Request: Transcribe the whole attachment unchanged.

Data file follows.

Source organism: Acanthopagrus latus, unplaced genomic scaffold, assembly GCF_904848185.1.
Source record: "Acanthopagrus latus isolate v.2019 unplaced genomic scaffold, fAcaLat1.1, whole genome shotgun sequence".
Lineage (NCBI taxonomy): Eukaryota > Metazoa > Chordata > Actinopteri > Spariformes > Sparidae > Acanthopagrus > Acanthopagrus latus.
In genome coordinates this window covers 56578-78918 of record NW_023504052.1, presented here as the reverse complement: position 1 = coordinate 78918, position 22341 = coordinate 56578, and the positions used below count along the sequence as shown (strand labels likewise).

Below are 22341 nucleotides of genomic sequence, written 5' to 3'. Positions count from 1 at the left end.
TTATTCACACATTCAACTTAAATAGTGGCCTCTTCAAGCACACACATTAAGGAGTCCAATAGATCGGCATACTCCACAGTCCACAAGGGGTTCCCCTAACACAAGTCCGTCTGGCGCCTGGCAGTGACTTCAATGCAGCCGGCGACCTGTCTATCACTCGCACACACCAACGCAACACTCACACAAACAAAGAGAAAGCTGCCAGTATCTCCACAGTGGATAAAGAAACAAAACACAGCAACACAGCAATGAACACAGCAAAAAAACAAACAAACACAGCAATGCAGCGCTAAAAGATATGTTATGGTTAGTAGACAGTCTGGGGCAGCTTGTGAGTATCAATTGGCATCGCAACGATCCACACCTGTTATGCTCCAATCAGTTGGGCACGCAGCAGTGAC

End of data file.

Source organism: Acanthopagrus latus, unplaced genomic scaffold, assembly GCF_904848185.1.
Source record: "Acanthopagrus latus isolate v.2019 unplaced genomic scaffold, fAcaLat1.1, whole genome shotgun sequence".
Lineage (NCBI taxonomy): Eukaryota > Metazoa > Chordata > Actinopteri > Spariformes > Sparidae > Acanthopagrus > Acanthopagrus latus.
In genome coordinates this window covers 56578-78918 of record NW_023504052.1, presented here as the reverse complement: position 1 = coordinate 78918, position 22341 = coordinate 56578, and the positions used below count along the sequence as shown (strand labels likewise).

Below are 22341 nucleotides of genomic sequence, written 5' to 3'. Positions count from 1 at the left end.
TTATTCACACATTCAACTTAAATAGTGGCCTCTTCAAGCACACACATTAAGGAGTCCAATAGATCGGCATACTCCACAGTCCACAAGGGGTTCCCCTAACACAAGTCCGTCTGGCGCCTGGCAGTGACTTCAATGCAGCCGGCGACCTGTCTATCACTCGCACACACCAACGCAACACTCACACAAACAAAGAGAAAGCTGCCAGTATCTCCACAGTGGATAAAGAAACAAAACACAGCAACACAGCAATGAACACAGCAAAAAAACAAACAAACACAGCAATGCAGCGCTAAAAGATATGTTATGGTTAGTAGACAGTCTGGGGCAGCTTGTGAGTATCAATTGGCATCGCAACGATCCACACCTGTTATGCTCCAATCAGTTGGGCACGCAGCAGTGAC